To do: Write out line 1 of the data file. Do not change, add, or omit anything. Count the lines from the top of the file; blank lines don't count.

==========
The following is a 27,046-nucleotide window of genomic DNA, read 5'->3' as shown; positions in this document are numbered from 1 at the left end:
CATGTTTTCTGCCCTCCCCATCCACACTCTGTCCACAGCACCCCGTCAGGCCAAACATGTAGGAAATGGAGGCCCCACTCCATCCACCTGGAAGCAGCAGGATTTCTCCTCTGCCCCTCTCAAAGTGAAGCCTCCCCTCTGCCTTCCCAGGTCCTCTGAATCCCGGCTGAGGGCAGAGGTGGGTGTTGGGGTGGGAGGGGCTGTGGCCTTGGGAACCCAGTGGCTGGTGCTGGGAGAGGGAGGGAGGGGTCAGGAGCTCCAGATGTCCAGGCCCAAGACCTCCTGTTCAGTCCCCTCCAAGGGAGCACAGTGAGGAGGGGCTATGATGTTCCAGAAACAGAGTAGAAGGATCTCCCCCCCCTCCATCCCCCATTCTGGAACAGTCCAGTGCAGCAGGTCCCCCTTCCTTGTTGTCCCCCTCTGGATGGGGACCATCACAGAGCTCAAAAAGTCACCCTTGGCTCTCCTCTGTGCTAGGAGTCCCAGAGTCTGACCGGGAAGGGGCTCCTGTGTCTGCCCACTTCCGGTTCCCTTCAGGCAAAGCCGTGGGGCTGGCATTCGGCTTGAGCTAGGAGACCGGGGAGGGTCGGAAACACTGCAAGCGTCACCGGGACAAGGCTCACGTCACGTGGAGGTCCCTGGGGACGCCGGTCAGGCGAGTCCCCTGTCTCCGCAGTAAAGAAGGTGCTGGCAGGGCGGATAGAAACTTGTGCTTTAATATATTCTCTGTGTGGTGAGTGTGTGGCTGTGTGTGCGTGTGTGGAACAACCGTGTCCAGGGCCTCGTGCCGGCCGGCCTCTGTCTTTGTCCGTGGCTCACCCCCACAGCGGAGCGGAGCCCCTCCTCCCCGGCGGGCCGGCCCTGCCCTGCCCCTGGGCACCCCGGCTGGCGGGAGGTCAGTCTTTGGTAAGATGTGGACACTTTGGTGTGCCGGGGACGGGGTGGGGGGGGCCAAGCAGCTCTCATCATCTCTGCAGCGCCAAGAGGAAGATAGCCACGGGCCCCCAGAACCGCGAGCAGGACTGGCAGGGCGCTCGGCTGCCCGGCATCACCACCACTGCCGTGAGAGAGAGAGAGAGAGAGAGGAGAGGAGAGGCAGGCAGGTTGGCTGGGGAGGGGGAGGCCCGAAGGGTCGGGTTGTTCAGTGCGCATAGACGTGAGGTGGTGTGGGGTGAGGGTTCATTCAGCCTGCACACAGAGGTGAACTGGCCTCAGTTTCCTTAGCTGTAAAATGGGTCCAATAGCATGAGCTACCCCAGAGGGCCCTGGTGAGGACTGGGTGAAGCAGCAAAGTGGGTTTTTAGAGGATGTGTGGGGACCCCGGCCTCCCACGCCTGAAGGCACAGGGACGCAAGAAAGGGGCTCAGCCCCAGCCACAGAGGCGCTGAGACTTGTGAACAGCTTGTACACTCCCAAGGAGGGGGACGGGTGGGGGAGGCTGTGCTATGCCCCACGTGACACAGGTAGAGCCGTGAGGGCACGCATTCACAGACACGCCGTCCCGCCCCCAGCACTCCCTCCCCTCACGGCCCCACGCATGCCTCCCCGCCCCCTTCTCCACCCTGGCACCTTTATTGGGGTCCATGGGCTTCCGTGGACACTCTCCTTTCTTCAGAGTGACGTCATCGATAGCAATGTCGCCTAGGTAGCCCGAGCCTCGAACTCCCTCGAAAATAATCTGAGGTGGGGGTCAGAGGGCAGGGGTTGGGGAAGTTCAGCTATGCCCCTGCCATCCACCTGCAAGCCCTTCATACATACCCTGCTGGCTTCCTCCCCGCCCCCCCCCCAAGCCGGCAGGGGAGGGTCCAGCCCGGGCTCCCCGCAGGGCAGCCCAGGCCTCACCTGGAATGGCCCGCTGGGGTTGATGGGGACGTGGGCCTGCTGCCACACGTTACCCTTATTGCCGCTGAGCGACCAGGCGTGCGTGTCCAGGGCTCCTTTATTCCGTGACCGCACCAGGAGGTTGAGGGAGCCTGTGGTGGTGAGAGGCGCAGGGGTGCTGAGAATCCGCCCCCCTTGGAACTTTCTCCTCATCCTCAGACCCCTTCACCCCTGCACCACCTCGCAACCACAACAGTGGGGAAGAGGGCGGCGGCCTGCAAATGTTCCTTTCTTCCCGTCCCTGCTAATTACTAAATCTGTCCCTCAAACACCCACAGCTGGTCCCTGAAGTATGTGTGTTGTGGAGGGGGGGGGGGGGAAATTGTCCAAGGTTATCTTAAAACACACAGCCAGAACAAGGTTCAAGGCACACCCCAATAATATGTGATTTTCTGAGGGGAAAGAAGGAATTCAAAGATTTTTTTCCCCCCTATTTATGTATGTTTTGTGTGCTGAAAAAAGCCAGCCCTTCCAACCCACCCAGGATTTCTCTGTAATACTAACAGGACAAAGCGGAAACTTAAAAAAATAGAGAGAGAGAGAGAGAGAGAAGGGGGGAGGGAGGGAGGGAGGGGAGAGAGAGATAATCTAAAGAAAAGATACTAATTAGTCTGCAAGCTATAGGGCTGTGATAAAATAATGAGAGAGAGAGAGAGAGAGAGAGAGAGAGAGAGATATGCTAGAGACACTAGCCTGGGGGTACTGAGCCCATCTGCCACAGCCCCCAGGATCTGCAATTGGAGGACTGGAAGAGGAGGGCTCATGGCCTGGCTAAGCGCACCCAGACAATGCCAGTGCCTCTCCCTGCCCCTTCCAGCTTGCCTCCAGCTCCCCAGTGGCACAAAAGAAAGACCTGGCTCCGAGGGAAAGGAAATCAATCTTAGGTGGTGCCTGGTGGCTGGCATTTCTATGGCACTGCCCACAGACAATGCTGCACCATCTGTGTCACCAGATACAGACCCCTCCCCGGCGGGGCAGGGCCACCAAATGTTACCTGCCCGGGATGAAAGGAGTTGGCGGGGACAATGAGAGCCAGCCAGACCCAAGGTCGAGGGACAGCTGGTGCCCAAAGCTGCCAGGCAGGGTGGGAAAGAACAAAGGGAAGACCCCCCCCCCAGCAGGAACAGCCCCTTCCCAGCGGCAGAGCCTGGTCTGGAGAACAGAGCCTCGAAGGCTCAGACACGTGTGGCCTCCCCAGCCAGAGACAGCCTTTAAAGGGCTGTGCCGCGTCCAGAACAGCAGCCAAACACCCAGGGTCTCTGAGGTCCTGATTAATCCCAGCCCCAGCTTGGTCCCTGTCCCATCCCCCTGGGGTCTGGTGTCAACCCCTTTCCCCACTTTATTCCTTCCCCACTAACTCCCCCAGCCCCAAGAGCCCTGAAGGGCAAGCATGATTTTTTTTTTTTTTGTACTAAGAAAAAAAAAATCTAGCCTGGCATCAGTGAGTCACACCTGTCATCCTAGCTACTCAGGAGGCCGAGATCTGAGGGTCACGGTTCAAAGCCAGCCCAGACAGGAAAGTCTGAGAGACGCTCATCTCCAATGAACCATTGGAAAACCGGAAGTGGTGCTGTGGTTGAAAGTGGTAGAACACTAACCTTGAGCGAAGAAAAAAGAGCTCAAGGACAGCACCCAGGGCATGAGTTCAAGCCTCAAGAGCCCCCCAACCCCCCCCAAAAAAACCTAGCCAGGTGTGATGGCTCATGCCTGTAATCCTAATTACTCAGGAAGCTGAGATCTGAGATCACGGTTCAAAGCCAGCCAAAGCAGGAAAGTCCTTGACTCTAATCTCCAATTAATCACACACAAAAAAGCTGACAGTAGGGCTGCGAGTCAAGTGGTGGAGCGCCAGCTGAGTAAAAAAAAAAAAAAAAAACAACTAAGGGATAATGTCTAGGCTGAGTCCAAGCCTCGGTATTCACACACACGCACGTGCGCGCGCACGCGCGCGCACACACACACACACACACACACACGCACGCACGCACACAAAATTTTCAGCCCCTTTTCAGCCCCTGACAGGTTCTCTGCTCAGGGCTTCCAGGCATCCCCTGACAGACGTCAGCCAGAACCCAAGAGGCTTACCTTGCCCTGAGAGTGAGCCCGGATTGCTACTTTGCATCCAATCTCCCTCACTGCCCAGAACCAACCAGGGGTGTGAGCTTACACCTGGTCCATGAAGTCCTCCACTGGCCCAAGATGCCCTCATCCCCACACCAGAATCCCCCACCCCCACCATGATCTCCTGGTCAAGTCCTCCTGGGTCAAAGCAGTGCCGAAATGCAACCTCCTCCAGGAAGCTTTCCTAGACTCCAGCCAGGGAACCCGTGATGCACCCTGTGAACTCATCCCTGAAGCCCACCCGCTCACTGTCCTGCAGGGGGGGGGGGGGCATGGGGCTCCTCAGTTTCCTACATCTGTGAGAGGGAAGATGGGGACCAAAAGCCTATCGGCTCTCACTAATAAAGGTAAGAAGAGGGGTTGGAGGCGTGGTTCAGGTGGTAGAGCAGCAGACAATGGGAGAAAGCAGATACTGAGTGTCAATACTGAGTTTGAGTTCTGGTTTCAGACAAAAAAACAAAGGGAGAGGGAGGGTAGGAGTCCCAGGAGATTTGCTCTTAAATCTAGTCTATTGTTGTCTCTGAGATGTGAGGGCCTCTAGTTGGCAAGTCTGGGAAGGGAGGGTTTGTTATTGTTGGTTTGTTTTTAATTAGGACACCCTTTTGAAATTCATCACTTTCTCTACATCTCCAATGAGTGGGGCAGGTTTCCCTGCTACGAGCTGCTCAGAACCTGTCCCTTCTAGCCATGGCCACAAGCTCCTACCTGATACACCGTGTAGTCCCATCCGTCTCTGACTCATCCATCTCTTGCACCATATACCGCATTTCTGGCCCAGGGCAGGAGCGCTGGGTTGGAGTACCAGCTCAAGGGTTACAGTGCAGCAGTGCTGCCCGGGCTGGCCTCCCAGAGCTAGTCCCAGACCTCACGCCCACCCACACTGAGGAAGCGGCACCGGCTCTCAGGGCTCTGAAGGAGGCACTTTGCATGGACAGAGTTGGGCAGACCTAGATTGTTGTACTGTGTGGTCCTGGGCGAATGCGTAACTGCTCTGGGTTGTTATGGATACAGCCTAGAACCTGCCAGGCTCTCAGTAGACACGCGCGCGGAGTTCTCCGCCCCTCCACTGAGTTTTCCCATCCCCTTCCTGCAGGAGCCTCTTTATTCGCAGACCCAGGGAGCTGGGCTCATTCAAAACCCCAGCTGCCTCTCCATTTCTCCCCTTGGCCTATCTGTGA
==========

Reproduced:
The following is a 27,046-nucleotide window of genomic DNA, read 5'->3' as shown; positions in this document are numbered from 1 at the left end: